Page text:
in Kenya. Therefore, this study sought to assess consumers’ awareness and the factors influencing their awareness of GI. 4.2 Methodology 4.2.1 Model Specification The study analyses determinants of consumers’ probability to be aware of Geographical indications. The dependent variable has a binary outcome; a consumer is either aware of GI labelling or not aware. In such a case Logit or probit models are used. The difference between the two models lies in this assumption about the distribution of the errors; the logit model assumes standard logistic distribution of errors and; Probit model assumes normal distribution of error terms. However, logit model has limitations, since it has a simple mathematical form. It does not assume normality, linearity and homogeneity of variance for the independent variables. Therefore, this study employs a probit model. The dependent variable is dualistic and takes the value of one if the consumer is aware or zero otherwise. The probit model can be specified according to Greene (2003): 𝑃(𝑖 = 0) = ∅ [

−𝛽𝑎𝑖 𝑋𝑖 𝜎

]

1

Where; “𝑖 ” is the dependent variable if individual i responded to be aware of GI labelling and 0= otherwise; “P” is a vector of respondent’s consumption characteristics; “β”is a vector of coefficients and “ ” is the cumulative probability distribution. The probability that individual i know about GI, is estimated empirically as; Pr[𝑌𝑖 = 1] = 𝑋𝑖𝛽 + 𝜀𝑖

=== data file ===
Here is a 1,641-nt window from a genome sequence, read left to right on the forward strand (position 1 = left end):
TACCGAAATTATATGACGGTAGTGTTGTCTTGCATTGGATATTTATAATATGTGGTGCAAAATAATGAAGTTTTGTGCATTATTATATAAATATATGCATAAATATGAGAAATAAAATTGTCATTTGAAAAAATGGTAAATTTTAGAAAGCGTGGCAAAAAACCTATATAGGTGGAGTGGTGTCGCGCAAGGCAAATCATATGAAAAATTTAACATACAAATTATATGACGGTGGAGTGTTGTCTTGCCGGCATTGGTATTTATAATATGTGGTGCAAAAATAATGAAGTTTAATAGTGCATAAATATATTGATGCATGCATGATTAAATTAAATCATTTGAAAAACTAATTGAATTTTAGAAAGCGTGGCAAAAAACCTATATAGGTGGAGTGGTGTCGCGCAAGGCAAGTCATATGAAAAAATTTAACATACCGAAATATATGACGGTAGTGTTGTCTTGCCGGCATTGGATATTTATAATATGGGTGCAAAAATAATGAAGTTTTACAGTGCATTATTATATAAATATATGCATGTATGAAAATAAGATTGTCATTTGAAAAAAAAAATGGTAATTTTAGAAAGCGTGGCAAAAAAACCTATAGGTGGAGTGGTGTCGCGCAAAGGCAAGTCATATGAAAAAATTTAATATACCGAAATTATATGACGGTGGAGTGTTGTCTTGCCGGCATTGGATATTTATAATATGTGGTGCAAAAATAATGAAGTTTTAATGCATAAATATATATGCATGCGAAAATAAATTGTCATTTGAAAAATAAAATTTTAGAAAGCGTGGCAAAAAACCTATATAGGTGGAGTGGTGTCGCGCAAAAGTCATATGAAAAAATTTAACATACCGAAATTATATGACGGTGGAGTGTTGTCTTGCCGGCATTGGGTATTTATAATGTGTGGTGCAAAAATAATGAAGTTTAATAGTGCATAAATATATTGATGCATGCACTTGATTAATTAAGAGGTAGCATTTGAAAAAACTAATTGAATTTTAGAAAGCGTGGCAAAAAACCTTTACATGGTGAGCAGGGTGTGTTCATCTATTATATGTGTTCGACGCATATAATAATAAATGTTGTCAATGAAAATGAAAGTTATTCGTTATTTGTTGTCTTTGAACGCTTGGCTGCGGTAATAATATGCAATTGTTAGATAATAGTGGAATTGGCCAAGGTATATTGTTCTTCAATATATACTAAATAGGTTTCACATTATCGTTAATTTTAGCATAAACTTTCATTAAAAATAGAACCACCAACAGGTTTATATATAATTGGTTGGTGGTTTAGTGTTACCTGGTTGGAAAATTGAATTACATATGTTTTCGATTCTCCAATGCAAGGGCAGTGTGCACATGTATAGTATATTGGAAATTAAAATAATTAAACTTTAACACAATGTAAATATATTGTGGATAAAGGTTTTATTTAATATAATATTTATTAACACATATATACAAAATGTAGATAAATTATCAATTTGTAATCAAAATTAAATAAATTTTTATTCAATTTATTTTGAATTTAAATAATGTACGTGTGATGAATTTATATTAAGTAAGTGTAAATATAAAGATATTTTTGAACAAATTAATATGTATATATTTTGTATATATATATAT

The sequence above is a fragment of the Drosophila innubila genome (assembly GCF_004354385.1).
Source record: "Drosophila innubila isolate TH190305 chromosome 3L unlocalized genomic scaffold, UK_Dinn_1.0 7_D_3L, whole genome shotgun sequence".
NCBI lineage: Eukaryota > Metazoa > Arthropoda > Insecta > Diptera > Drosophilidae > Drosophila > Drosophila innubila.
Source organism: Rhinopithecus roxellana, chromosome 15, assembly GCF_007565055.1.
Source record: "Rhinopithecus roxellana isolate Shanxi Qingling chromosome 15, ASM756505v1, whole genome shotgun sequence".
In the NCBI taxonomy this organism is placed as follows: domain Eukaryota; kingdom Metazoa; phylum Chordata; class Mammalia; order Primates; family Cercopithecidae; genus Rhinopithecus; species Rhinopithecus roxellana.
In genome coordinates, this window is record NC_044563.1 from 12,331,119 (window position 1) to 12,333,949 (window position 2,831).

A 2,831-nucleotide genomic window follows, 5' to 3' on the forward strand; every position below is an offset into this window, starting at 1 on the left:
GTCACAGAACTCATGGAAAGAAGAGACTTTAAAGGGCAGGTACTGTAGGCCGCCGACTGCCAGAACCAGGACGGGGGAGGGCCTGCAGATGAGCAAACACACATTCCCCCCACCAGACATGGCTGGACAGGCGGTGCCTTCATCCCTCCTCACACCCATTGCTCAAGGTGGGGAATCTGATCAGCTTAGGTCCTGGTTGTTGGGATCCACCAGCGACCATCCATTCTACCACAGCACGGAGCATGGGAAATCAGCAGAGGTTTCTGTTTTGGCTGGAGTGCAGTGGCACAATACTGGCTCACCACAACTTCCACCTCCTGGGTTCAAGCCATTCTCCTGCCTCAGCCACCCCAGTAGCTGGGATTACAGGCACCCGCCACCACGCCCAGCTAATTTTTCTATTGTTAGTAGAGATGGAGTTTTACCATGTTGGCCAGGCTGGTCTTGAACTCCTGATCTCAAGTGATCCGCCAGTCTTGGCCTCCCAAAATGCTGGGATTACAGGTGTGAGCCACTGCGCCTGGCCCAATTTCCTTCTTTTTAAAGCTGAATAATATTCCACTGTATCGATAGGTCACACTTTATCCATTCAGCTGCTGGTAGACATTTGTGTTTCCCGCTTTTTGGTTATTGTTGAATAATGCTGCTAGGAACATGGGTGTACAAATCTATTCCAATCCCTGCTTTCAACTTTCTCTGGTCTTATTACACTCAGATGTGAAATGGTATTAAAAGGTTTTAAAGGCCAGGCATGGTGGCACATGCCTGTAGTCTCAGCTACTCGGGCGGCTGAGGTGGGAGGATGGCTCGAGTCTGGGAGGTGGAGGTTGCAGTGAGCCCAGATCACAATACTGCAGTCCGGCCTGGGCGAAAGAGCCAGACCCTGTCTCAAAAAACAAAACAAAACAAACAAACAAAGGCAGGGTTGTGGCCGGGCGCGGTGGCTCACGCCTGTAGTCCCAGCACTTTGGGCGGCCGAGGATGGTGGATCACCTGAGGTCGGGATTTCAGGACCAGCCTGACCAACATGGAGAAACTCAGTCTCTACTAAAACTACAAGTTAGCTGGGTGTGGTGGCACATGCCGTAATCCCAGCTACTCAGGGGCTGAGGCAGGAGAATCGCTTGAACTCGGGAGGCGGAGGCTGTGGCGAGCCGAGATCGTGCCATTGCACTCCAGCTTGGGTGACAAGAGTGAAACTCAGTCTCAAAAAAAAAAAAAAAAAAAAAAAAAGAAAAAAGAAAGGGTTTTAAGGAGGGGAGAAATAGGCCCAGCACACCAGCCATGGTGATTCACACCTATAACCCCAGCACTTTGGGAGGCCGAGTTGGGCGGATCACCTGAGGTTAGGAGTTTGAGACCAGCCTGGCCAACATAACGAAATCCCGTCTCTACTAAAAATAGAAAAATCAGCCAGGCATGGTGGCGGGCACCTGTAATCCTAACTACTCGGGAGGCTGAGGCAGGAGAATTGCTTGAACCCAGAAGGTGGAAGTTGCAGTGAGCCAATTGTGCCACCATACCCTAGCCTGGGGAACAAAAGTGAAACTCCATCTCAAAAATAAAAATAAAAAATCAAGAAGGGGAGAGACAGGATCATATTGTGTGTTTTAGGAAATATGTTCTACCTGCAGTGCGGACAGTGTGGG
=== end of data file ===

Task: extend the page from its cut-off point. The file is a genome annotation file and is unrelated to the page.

2

Xiis a vector of socioeconomic and food demand characteristics that are posited to influence consumers’ awareness of GI labelling; 𝝱i is a vector of parameters estimated while εi is the statistical random term specific to individual honey consumer. In this study, the independent 42

variables considered are the consumer perceptions and socioeconomic characteristics. The dependent variable is Consumer awareness of GI. Additionally, marginal effects are estimated to measure instantaneous effects of changes in any explanatory variable on the predicted probability of being aware, while holding other variables constant. The marginal effects are computed as: 𝛿(𝛽𝑖𝑋𝑖+𝜀𝑖)